Our Guide to Computer Navigated Hip and Knee Replacement
Written by Mr Reza Jenabzadeh for Doctify
Orthopaedic Surgeon Mr Reza Jenabzadeh provides us with a complete guide of to what to expect from computer navigated hip and knee replacement.
What is computer navigated joint replacement?
The concept of computer navigation in surgery is well established. It is used more frequently by neurosurgeons performing intricate brain surgery. This technology allows the surgeon to simultaneously visualize 2 or 3-D views of the patient’s anatomy on a monitor, and provide real-time, intra-operative views of surgical instruments and the relative digital positioning of implantable devices.
Computer navigated hip and knee replacements are performed in a selected number of NHS or private hospitals in the UK. It is important to stress that computer navigation acts as a guide for the surgeon – it’s not the same as robotic surgery, where the computer helps control the movements made by the surgical instruments.
How does computer assisted navigation work?
This is essentially a ‘mini GPS system’ used by the surgeon during a hip or knee replacement. It uses infra-red technology to ‘align the components properly’. It allows the surgeon to create and execute a surgical plan that will lead to minimal tissue disruption and less bone removal.
What surgeries can computer assisted navigation technology be used for?
It can be used for total knee replacement, partial (unicompartmental) knee replacement, total hip replacement and revision hip replacement.
How new and innovative is this technology?
This technology was first introduced about 15 years ago, meaning that it is well-established and not ‘experimental’. Navigation has evolved over the past 15 years and is now the ‘cutting edge’ technology used in joint replacement.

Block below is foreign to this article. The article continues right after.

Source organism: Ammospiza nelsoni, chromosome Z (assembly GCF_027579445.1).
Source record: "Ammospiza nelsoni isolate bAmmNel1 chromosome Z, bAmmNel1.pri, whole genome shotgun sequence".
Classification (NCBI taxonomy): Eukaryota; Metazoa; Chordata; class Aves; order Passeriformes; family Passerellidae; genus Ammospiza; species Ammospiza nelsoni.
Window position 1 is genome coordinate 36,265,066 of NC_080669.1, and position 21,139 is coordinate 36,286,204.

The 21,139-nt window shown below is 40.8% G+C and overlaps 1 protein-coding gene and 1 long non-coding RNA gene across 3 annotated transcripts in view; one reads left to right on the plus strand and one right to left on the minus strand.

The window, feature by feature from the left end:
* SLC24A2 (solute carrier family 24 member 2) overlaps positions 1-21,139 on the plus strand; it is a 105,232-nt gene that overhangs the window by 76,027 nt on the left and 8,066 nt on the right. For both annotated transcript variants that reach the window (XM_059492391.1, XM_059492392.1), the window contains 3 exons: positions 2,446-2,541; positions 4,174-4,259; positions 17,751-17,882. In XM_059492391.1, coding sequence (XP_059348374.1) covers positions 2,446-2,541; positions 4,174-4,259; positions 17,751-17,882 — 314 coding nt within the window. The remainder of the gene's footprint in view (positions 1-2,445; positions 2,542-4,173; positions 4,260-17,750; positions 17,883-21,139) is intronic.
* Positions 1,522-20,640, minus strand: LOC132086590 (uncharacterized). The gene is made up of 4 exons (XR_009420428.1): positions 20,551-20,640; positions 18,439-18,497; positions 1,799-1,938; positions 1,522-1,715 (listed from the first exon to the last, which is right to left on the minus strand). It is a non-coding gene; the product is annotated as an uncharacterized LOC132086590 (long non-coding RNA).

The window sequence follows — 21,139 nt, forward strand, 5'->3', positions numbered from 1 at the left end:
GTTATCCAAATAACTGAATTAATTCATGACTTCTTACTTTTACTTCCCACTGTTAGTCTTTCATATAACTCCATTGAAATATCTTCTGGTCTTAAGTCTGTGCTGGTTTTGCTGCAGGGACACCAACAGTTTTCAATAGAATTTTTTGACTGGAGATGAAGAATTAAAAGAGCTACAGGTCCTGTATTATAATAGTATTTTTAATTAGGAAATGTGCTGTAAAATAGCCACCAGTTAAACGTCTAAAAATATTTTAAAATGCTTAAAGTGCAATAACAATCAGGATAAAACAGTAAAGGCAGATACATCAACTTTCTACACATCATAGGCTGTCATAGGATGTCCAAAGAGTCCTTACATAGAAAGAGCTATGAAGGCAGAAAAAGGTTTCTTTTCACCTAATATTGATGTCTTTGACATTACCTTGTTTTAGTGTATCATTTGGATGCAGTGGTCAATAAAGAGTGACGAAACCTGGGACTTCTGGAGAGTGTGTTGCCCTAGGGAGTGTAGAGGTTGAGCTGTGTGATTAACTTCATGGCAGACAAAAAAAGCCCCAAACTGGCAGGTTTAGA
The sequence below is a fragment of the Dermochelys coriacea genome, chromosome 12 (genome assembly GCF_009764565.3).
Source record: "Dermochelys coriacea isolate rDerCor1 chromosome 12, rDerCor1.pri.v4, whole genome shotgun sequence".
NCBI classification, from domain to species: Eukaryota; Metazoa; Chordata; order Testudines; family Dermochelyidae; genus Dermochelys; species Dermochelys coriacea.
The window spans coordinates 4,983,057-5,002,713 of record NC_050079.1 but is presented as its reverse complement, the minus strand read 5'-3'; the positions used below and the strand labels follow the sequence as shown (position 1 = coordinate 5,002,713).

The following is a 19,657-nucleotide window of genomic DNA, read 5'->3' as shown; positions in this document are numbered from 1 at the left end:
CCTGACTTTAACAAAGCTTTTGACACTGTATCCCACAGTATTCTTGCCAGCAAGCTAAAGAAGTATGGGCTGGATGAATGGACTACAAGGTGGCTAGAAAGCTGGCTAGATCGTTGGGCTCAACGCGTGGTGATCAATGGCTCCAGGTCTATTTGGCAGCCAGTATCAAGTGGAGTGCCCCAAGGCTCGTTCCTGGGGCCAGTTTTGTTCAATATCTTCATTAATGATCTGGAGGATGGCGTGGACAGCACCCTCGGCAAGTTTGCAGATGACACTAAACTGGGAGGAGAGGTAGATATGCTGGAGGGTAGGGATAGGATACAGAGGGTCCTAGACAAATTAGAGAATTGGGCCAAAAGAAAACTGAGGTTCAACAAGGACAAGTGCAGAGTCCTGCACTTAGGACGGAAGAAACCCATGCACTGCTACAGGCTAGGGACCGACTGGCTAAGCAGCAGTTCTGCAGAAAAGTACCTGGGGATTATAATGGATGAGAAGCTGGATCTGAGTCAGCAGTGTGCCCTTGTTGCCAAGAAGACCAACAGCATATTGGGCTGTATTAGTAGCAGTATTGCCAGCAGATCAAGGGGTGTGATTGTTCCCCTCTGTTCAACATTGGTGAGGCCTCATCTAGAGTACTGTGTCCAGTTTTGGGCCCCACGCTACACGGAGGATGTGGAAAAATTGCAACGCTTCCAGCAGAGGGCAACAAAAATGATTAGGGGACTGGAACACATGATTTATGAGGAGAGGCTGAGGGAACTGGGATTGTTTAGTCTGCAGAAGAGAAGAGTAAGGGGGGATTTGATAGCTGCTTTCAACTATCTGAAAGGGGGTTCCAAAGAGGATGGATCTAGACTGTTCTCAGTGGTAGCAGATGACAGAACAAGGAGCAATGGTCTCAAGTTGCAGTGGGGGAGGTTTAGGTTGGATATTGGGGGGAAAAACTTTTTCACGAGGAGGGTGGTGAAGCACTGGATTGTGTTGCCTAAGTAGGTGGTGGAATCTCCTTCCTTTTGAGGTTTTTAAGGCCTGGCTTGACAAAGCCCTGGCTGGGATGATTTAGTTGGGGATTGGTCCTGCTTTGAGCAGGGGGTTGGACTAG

What are the benefits of using computer assisted navigation compared to traditional surgery techniques?
Computer navigated surgery improves the precision of implant placement – alignment, soft tissue balancing and restoring mechanical axis of the lower limb. The signs are that this leads to a much better functional result for the patient.
- Reduces risk of revision surgery.
- Reduces risk of outliers (incorrect positioning).
- Reduces risk of leg length inequality in hip surgery.
- Reduces risk of fat embolus and blood loss in knee surgery.
- One can reduce the size of incision and soft tissue damage.
Are you less likely to need revision surgery if you undergo computer assisted navigation surgery?
Yes – The Australian registry is the only registry in the world that looks at computer navigation and it has shown that the use of navigation reduces the risk ok revision surgery.
What type of patient would benefit from computer assisted navigation surgery?
Any patient undergoing hip or knee replacement will benefit from computer assisted surgery.
Complex cases – severe deformity, obesity or previous long bone fractures.
What are the main questions patients ask when considering this type of surgery?
Most patients see the benefit of using computers in their day to day lives and find it logical that they can be used to improve outcomes.
Most patients want to know the surgeon’s experience in using this technique as specialist training is required.
Are there any risks or complications compared to traditional surgery?
No – computer navigation actually reduces the risk of a fat embolus or bleeding with total knee replacement.
What will recovery be like? Is recovery any different than a traditional surgery?
Recovery should be no different to traditional surgery. The patient will start walking with the aid of crutches / frame the day after surgery. They will need this for anything up to six weeks.
Patients with unicompartmental knee replacements find that their knee feels ‘more natural’ and has a greater bend.
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